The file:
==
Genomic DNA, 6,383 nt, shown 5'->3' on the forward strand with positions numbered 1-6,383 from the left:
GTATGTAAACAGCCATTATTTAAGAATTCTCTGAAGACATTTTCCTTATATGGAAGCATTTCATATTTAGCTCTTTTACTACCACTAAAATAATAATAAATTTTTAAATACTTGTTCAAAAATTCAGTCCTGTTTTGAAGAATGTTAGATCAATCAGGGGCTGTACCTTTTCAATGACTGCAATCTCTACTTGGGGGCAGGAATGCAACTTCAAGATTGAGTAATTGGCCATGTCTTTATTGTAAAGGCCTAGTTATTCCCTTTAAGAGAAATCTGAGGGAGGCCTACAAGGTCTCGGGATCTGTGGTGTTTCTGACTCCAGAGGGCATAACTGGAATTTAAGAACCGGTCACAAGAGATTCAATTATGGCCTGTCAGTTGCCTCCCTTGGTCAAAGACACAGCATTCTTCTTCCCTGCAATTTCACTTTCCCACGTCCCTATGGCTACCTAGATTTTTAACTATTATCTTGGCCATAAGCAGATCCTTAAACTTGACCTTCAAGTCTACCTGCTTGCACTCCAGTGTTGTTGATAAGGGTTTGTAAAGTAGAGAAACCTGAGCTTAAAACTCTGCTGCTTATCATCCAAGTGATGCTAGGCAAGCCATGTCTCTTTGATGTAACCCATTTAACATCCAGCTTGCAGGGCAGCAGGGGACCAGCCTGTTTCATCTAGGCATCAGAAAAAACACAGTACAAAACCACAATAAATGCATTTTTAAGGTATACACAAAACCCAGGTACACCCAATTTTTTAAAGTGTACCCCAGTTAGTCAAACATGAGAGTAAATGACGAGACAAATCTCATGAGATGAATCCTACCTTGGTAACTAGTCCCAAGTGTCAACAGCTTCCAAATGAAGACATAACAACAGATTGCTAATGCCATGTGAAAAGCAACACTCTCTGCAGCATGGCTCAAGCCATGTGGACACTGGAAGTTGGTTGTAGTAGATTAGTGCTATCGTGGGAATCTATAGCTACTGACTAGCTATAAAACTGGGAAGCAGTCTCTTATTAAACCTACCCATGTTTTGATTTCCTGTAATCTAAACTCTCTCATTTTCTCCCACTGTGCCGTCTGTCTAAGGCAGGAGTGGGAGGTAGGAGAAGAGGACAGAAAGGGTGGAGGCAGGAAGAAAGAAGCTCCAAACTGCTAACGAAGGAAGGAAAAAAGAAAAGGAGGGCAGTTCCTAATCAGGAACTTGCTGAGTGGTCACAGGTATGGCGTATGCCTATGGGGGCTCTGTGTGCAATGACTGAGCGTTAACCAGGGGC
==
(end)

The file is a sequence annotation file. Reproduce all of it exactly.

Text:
Genomic DNA, 6,383 nt, shown 5'->3' on the forward strand with positions numbered 1-6,383 from the left:
GTATGTAAACAGCCATTATTTAAGAATTCTCTGAAGACATTTTCCTTATATGGAAGCATTTCATATTTAGCTCTTTTACTACCACTAAAATAATAATAAATTTTTAAATACTTGTTCAAAAATTCAGTCCTGTTTTGAAGAATGTTAGATCAATCAGGGGCTGTACCTTTTCAATGACTGCAATCTCTACTTGGGGGCAGGAATGCAACTTCAAGATTGAGTAATTGGCCATGTCTTTATTGTAAAGGCCTAGTTATTCCCTTTAAGAGAAATCTGAGGGAGGCCTACAAGGTCTCGGGATCTGTGGTGTTTCTGACTCCAGAGGGCATAACTGGAATTTAAGAACCGGTCACAAGAGATTCAATTATGGCCTGTCAGTTGCCTCCCTTGGTCAAAGACACAGCATTCTTCTTCCCTGCAATTTCACTTTCCCACGTCCCTATGGCTACCTAGATTTTTAACTATTATCTTGGCCATAAGCAGATCCTTAAACTTGACCTTCAAGTCTACCTGCTTGCACTCCAGTGTTGTTGATAAGGGTTTGTAAAGTAGAGAAACCTGAGCTTAAAACTCTGCTGCTTATCATCCAAGTGATGCTAGGCAAGCCATGTCTCTTTGATGTAACCCATTTAACATCCAGCTTGCAGGGCAGCAGGGGACCAGCCTGTTTCATCTAGGCATCAGAAAAAACACAGTACAAAACCACAATAAATGCATTTTTAAGGTATACACAAAACCCAGGTACACCCAATTTTTTAAAGTGTACCCCAGTTAGTCAAACATGAGAGTAAATGACGAGACAAATCTCATGAGATGAATCCTACCTTGGTAACTAGTCCCAAGTGTCAACAGCTTCCAAATGAAGACATAACAACAGATTGCTAATGCCATGTGAAAAGCAACACTCTCTGCAGCATGGCTCAAGCCATGTGGACACTGGAAGTTGGTTGTAGTAGATTAGTGCTATCGTGGGAATCTATAGCTACTGACTAGCTATAAAACTGGGAAGCAGTCTCTTATTAAACCTACCCATGTTTTGATTTCCTGTAATCTAAACTCTCTCATTTTCTCCCACTGTGCCGTCTGTCTAAGGCAGGAGTGGGAGGTAGGAGAAGAGGACAGAAAGGGTGGAGGCAGGAAGAAAGAAGCTCCAAACTGCTAACGAAGGAAGGAAAAAAGAAAAGGAGGGCAGTTCCTAATCAGGAACTTGCTGAGTGGTCACAGGTATGGCGTATGCCTATGGGGGCTCTGTGTGCAATGACTGAGCGTTAACCAGGGGC